Maps and Other Aerial Survey Products available to the public:

Whether you are a regular user of aerial survey maps and data or just learning about what’s out there, check out some of the products now available.

If you have any questions about these products or need information about forest insects and diseases, please contact the DNR Forest Health Program at 360-902-1300 or email forest_health@dnr.wa.gov.

Healthy Habitat Piles — Or, Being Down With Downed Wood

Ken Bevis, Wildlife Biologist, Washington State Department of Natural Resources, ken.bevis@dnr.wa.gov

Providing habitat complexity is the best way to ensure diverse and rich wildlife populations on our forest lands. Dead and down wood, including small pieces, are key elements, and through active management we can provide much of this habitat.

Many species of wildlife utilize dense collections of woody material in shrub patches or down wood concentrations. Birds, such as song sparrows and juncos, mammals, including snowshoe hares and chipmunks, reptiles like garter snakes, or amphibians like salamanders or toads will rest and breed in the relative safety of the complex network of twigs, logs and leaves in these habitat features.

Forestry offers numerous opportunities to maintain and even enhance this habitat.

Thinning and harvest activities always generate considerable quantities of woody and green material that must be dealt with in some manner. Choices for slash management include leaving it where it falls, burning (piles or broadcast), lop and scatter, chipping, or constructing and retaining habitat piles.

There is incredible habitat value with piled material. In fact, creating a loose pile of slash, using logs and branches, may be the fastest known way to create beneficial habitat structure.

The insect fauna of our forest ecosystems is varied and complex.

The vast majority of insects do not pose problems for forestry, and often perform useful ecosystem roles such as nutrient cycling or preying on populations of other insects. “Bad bugs” are generally considered those that defoliate trees to an excessive degree or consume cambium, which can cause tree death.

Despite the understood value of piles for habitat, there is discussion, even debate, over the risk of increased populations of “bad bugs” in these piles.

The good news is that the risks are largely restricted to management of pines in drier forests of Eastern Washington. Rob Lionberger, the DNR Stewardship Forester for the region, cautions leaving any pine slash less than six months old on the ground between April and September. This quote form Melissa Fischer, DNR’s forest pathologist for Eastern Washington explains why:

“We have been seeing a change in the pine engraver’s life cycle the past several years.  Historically, the pine engraver had 2.5 generations per year (i.e. from egg to larvae to adult laying eggs). Recently, there has been a full third generation. This elongates the time period where you would not want to leave pine slash/ logs on the ground. I consider October-December as the low-risk time period, July-September as medium-risk and January-June as the highest-risk time periods.”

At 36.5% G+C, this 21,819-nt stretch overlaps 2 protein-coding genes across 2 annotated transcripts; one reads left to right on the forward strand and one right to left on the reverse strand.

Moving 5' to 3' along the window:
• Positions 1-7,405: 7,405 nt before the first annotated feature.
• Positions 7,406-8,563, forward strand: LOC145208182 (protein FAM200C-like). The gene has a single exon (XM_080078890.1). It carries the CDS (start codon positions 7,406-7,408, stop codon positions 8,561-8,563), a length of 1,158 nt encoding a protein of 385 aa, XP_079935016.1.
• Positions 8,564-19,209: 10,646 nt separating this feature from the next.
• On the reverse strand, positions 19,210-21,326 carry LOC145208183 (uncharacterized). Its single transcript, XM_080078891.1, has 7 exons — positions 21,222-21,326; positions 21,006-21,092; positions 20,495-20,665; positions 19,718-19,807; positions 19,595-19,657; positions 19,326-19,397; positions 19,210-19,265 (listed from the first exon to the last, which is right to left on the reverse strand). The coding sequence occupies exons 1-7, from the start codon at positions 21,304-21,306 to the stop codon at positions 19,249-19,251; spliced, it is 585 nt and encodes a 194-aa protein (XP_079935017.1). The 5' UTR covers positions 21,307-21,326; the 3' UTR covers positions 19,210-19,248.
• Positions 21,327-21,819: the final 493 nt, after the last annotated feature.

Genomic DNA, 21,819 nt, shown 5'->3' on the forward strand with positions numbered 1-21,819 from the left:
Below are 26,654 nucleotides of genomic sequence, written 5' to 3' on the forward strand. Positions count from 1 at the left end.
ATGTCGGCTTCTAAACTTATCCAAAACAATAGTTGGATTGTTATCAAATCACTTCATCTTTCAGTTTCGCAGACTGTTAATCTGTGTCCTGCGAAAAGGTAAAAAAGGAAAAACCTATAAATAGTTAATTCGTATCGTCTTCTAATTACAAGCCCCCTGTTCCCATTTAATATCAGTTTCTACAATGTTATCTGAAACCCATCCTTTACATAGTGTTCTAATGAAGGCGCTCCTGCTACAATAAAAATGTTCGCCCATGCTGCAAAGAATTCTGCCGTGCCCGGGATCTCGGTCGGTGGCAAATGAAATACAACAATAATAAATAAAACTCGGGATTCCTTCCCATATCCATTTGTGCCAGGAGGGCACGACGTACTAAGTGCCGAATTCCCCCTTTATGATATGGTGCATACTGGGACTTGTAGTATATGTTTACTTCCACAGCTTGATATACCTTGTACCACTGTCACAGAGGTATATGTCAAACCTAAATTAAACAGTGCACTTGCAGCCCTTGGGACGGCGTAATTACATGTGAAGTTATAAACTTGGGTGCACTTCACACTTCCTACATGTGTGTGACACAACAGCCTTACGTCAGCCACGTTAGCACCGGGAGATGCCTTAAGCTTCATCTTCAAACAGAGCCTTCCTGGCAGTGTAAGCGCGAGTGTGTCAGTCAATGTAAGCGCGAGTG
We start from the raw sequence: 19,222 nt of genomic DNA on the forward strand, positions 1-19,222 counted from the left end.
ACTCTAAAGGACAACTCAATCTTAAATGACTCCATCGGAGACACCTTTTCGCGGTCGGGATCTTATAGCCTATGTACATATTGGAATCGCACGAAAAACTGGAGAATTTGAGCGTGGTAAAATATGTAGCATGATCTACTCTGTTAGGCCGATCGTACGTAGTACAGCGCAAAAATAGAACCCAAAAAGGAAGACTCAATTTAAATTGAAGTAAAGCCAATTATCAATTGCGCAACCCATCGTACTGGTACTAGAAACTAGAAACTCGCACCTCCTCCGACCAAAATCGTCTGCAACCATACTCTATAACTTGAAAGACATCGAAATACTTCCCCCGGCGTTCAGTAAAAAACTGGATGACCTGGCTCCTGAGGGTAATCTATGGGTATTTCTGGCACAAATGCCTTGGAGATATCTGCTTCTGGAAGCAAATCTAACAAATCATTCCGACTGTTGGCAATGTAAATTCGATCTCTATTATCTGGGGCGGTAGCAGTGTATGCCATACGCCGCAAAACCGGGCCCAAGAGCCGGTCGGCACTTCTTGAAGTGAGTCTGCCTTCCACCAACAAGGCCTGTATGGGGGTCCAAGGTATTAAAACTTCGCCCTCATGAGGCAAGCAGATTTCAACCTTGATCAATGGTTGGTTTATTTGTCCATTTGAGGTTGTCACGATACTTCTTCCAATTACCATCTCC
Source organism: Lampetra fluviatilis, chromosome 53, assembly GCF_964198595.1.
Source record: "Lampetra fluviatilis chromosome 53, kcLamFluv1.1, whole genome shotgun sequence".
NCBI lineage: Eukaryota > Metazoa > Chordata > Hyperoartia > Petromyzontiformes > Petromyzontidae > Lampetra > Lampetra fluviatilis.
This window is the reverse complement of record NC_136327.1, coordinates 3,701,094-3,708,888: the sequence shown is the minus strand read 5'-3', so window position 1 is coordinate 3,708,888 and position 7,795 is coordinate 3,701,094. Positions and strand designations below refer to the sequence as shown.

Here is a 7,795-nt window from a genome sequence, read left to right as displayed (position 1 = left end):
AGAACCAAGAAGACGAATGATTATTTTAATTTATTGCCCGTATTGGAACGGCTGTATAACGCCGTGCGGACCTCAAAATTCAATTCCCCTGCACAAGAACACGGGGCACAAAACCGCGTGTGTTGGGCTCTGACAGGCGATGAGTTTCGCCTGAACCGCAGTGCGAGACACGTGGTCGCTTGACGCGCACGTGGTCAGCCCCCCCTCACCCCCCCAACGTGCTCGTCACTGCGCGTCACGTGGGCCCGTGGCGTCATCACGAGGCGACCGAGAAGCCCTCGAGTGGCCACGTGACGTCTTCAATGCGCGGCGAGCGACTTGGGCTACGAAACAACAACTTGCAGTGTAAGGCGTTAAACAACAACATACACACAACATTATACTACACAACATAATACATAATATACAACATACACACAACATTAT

Basically, if small-diameter material is created during that late summer to early winter period, the cambium will have time to dry out and no longer host the beetle for extra life cycles. However, a large-diameter tree (think more than 8 inches) with intact bark harvested during that time will not be able to dry out before the beetles fly in the spring.

In other words, play it safe by building your habitat piles with small-diameter materials harvested between October and December. Also, materials from other species that do not harbor “bad bugs” (willow, for instance) can be used in piles any time of the year.

Western Washington’s wet forests also have a variety of insects hoping to feed on the cambium of live trees.

However, in this region they require large amounts of recently dead, large-diameter wood (think of a big windstorm) to build populations that can significantly impact a stand of healthy trees nearby. As a result, insects are rarely a major forest health issue on the west side and are generally considered “secondary” pests.

In Western Washington cutting small-diameter materials (8 inches or less) for habitat piles will usually not result in increased insect populations, regardless of timing.

ken bevis does matisse impression
Side view of a habitat pile with larger materials on bottom and fine materials layered on top, including a perch for birds. (Illustration by Ken Bevis, DNR)

I recommend having at least two habitat piles per acre, especially in areas of active management. This provides adequate wildlife habitat but does not amount to enough woody debris to be a serious wildfire hazard.

The habitat piles can be constructed by hand, placing larger materials on the bottom several layers deep and covering with finer materials on top. These should be at least 10 feet in diameter and 5 feet high, to provide some interstitial space for small animals to get inside.

Be creative and consider what might be able to live there. Make an entrance big enough for a bobcat or coyote. Layer small logs and branches into a roof on the third or fourth layer to provide dry cover in wet winters. Build the pile around an existing shrub. Old slash piles often have shrubs growing out of them and provide excellent habitat. You will be amazed how much use they get, especially from smaller wildlife.

Send me pictures of your best habitat piles! But don’t feed those bad bugs …